Moreover, the initial indictment gave Gengo full notice of the time frame during which he was alleged to have conspired with Maugeri. Although the first indictment contained an error as to the time span of the alleged conspiracy, the ten overt acts charged in that indictment all occurred within the period that the third superseding indictment described as the period of the conspiracy. Accordingly, the corrected time frame of the third superseding indictment did not broaden the scope of the conspiracy charged.


In sum, because the first indictment against Gengo charged him with the same conspiracy for which he was eventually tried and convicted, his prosecution was not time-barred.



Gengo also challenges Judge Brieant's supplemental charge to the jury concerning the statute of limitations. Judge Brieant's main charge instructed the jury that they must find that at least one overt act was committed by one of the defendants in furtherance of the conspiracy and within six years of the initial indictment. However, in a supplemental charge, when he clarified the six year limitation, Judge Brieant neglected to repeat that the overt act must have been committed "in furtherance of the conspiracy." Appellant failed to object at that time. Nonetheless, Gengo now seeks reversal of his conviction, contending that Judge Brieant's omission constituted plain error. In our view, no reversible error was committed.


We have previously noted that "the legal sufficiency of the supplemental charge must be assessed in the context of the instructions as a whole." United States v. Velez, 652 F.2d 258, 261 (2d Cir.1981).2 Viewing Judge Brieant's supplemental charge in light of the totality of the jury instructions, we find no error. In his main charge, Judge Brieant on at least four occasions defined an overt act as an act committed in furtherance of the conspiracy. He also warned the jurors not to take any single instruction out of context. When the jury asked the judge for a clarification, only twenty minutes had passed since the main charge had been given.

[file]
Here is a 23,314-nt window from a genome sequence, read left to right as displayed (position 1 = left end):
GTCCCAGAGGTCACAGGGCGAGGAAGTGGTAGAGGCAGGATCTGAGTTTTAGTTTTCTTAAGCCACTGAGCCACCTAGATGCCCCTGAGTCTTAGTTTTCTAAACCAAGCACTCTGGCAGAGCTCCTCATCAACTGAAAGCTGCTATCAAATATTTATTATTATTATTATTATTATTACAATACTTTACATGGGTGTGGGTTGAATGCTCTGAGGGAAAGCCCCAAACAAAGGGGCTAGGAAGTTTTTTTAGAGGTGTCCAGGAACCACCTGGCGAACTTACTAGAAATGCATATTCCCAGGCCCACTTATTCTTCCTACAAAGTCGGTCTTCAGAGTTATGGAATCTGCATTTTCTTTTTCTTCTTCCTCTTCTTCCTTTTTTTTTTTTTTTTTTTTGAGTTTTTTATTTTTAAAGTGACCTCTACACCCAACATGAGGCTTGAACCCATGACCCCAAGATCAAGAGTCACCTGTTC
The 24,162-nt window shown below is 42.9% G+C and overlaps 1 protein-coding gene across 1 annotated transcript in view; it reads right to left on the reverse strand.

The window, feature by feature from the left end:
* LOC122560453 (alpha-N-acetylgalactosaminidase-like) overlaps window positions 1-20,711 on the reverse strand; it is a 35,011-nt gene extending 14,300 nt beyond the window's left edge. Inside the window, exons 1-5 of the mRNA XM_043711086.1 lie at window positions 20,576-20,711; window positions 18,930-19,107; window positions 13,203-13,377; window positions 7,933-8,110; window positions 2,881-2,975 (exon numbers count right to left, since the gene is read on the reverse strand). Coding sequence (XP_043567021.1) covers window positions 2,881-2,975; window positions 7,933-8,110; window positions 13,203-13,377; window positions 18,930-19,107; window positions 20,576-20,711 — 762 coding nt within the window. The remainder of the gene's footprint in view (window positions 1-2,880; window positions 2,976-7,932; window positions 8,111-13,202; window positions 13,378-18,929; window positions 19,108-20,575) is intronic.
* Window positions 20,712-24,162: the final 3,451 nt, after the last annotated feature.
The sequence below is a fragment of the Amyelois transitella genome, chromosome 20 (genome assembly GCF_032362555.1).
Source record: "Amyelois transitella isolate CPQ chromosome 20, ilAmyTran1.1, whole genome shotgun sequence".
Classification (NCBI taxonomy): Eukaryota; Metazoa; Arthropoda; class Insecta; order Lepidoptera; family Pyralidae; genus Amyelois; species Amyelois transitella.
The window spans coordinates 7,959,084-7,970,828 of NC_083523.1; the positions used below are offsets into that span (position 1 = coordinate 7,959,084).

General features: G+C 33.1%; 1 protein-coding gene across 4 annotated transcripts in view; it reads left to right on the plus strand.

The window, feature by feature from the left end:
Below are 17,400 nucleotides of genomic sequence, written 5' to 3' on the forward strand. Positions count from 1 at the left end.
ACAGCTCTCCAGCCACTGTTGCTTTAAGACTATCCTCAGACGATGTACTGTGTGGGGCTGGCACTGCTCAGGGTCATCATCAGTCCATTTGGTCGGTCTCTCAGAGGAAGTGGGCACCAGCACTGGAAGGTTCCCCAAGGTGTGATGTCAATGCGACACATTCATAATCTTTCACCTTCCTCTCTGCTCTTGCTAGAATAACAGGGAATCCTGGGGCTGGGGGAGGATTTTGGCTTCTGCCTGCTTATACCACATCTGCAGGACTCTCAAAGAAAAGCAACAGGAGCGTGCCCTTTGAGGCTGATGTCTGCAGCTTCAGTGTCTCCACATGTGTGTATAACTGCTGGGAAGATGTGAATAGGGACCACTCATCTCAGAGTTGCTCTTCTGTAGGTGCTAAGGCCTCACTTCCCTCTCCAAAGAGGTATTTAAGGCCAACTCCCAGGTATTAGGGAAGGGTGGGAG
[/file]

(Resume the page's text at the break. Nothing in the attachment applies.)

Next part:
Finally, the omission here cannot possibly have prejudiced the appellant. Gengo argues that, if the jury had followed only the supplemental instruction, it might have neglected to consider whether the relevant overt act was in furtherance of the conspiracy. This contention is clearly unreasonable, not only in light of Judge Brieant's four complete definitions of an overt act, but also because of the nature of the act itself. Having found the existence of a conspiracy to evade taxes and to defraud the IRS, the jury could not reasonably have concluded that Maugeri's cashing of the very refund check that was generated by his false return was not an act in furtherance of the conspiracy.


We will not overturn a sound conviction when a district judge may have inadvertently omitted a phrase in repeating a portion of an otherwise thorough jury charge where there is no evidence that the appellant was prejudiced by the omission.


The district court's judgment of conviction is affirmed.


The other additional conspiratorial object, filing a false tax return in violation of 26 U.S.C. Sec. 7206(1), is a lesser included offense of tax evasion in violation of 26 U.S.C. Sec. 7201, which was charged from the outset. See United States v. Gerstner, 548 F.Supp. 348, 349 (S.D.N.Y.1982) (a superseding indictment charging a violation of Sec. 7206(1), as well as repeating the original charge of a violation of Sec. 7201, does not expose defendant to additional criminal penalties)


In Velez, we held that the district judge's refusal to correct his supplemental instructions to include "willful membership" as an element of conspiracy was a ground for reversal of the appellant's conviction. Factors not found here that shaped the decision there included: the requested clarification was for "all of the counts;" there was an immediate defense objection to the omission of an essential element of the crime of conspiracy; the judge refused to correct the charge; the request came after a day-and-a-half of jury deliberation when the jurors were clearly having difficulty understanding the elements of the charge; and the judge did not caution the jury that the supplemental charge should be taken in the context of the entirety of the instructions. Most importantly, the element omitted in the instruction, the willfulness of the defendant's membership, was the crux of the appellant's vigorously argued defense, namely, that she was not a knowing participant in the conspiracy. United States v. Velez, 652 F.2d at 261-62